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Theranos Is Looking For a New Lab Director in California

November 6, 2015, 4:34 PM UTC
Fortune Global Forum 2015
FORTUNE GLOBAL FORUM Monday, November 2nd, 2015 2015 FORTUNE GLOBAL FORUM San Fransisco, CA, USA Elizabeth Holmes, Theranos founder and CEO Panelists: Elizabeth Holmes Fortune Editor Alan Murray Photograph by Stuart Isett/Fortune Global Forum
Photograph by Stuart Isett/Fortune Global Foru

Blood testing company Theranos is looking to hire a new director for its Newark, Calif., laboratory, according to The Wall Street Journal.

According to the Journal‘s sources, the company has advertised the position on its website and has approached directors of other labs in California.

The lab’s current director is Sunil Dhawan, a dermatologist with no background in laboratory science. Technically, since Dr. Dhawan is a medical doctor and has experience supervising a lab (Theranos said he has overseen the lab affiliated with his dermatology practice for two decades), Dr. Dhawan meets federal and state requirements to lead a lab. However, a dermatologist is an odd choice for lab director of a blood-testing company.

“When you consider the complexities of a reference lab [that performs a wide range of blood tests], it would be next-to-unheard of to have anything less than a full-time pathologist or laboratory scientist with a Ph.D. as the laboratory director,” Ed Thornborrow, medical director of the clinical labs at the University of California, San Francisco told the paper.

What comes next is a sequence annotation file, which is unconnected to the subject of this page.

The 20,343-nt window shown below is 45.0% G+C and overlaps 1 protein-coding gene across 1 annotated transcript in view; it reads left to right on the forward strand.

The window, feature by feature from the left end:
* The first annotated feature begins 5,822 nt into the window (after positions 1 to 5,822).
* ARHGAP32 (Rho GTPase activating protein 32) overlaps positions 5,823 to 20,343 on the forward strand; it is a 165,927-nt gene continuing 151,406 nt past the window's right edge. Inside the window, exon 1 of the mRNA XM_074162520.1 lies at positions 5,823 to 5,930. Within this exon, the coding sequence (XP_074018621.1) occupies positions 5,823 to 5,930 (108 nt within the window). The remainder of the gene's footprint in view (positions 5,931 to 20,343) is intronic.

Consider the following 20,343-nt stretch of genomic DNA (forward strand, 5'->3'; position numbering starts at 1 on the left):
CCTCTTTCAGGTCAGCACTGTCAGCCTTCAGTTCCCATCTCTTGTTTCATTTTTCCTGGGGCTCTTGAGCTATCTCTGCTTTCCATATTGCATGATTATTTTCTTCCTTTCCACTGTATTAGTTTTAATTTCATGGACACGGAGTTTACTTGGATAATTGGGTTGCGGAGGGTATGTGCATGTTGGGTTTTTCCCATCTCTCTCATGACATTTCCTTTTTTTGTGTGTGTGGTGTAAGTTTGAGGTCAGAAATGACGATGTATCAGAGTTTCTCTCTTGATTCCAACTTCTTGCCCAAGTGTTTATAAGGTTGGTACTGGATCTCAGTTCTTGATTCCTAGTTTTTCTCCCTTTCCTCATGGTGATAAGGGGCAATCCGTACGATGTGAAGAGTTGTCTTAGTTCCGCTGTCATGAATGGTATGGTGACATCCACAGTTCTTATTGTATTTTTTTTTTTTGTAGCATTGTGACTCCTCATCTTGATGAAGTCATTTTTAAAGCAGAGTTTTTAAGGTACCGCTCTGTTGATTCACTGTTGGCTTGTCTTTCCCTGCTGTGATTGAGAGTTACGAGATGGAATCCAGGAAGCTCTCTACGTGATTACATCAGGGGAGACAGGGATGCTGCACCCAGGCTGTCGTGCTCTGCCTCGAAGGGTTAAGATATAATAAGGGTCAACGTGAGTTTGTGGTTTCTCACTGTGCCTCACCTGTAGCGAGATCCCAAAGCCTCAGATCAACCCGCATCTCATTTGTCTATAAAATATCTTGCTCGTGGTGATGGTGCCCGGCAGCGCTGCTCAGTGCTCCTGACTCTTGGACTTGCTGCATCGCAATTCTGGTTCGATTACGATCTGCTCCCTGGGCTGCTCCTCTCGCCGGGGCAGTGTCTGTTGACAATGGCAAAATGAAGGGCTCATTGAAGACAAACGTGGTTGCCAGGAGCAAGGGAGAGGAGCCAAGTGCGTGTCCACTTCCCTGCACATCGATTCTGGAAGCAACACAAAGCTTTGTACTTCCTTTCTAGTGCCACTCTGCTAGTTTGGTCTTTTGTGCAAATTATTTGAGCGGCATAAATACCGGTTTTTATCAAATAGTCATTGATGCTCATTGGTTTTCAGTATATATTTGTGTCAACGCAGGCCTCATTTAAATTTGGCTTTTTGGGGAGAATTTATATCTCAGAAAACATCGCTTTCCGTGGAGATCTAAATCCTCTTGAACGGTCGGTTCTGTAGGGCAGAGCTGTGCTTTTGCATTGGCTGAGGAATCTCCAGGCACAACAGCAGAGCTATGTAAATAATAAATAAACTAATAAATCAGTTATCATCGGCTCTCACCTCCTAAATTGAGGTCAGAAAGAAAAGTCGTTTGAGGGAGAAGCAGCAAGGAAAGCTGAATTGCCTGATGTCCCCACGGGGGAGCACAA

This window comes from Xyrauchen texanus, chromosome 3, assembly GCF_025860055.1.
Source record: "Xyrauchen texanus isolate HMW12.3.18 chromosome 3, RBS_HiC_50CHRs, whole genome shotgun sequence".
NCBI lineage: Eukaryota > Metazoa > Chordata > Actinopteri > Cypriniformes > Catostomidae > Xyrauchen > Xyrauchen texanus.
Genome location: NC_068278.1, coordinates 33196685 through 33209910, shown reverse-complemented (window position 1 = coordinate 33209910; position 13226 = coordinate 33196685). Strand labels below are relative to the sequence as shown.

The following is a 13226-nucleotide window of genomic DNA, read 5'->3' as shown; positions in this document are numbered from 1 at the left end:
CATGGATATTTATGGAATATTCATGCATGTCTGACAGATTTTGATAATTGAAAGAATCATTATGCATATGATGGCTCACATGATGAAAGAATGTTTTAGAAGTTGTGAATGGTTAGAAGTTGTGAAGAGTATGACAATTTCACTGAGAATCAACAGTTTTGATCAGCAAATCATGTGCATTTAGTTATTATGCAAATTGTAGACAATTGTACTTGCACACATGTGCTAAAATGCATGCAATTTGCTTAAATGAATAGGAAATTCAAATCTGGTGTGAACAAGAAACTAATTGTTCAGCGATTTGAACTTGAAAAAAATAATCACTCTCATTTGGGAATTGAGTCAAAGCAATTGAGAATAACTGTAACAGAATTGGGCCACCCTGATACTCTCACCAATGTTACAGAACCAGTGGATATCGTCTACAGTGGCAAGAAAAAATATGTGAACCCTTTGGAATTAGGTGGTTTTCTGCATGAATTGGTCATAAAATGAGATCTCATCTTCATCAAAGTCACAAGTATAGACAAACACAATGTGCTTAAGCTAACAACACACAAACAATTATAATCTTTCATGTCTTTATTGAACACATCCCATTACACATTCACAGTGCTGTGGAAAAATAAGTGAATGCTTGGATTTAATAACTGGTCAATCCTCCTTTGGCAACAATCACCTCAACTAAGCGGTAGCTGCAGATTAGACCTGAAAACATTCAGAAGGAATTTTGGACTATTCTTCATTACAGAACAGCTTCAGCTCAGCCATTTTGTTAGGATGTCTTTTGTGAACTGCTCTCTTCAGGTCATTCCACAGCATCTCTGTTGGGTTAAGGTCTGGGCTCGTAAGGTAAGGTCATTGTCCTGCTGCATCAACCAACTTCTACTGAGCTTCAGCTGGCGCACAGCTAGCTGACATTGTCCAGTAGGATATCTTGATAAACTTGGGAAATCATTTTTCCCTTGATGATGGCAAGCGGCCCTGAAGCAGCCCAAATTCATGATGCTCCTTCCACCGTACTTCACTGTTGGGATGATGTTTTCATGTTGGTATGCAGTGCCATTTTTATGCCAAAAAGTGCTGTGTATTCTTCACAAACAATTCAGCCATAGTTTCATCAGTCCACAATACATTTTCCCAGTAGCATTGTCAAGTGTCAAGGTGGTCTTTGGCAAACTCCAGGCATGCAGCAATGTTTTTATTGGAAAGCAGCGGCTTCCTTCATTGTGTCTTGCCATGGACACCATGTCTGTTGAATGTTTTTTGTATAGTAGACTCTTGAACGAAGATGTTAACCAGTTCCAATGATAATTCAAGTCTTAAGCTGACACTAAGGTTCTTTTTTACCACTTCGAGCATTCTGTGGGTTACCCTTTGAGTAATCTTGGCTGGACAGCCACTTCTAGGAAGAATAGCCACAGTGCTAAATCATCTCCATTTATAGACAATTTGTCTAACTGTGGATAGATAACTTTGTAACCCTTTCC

The company has also made moves to restructure its board, which has also been criticized for its lack of medical expertise.

These changes come after the Journal published an expose last month that accused the company of not using its own technology to conduct most of its blood tests, questioned the accuracy of its lab results, and suggested that the company had cheated on proficiency tests.

Theranos CEO and founder Elizabeth Holmes has since vehemently denied many of the publication’s claims, saying that the company hasn’t been using its technology due to the FDA approval process.

“Right now, just because of this FDA transition,” she said, “we are only doing one, but that doesn’t mean we don’t have the technology to do them. There’s no reason we can’t do peer review and publish other statistics.” Holmes told Fortune editor Alan Murray at Fortune Global Forum earlier this week.

For a full timeline of the Theranos saga, click here.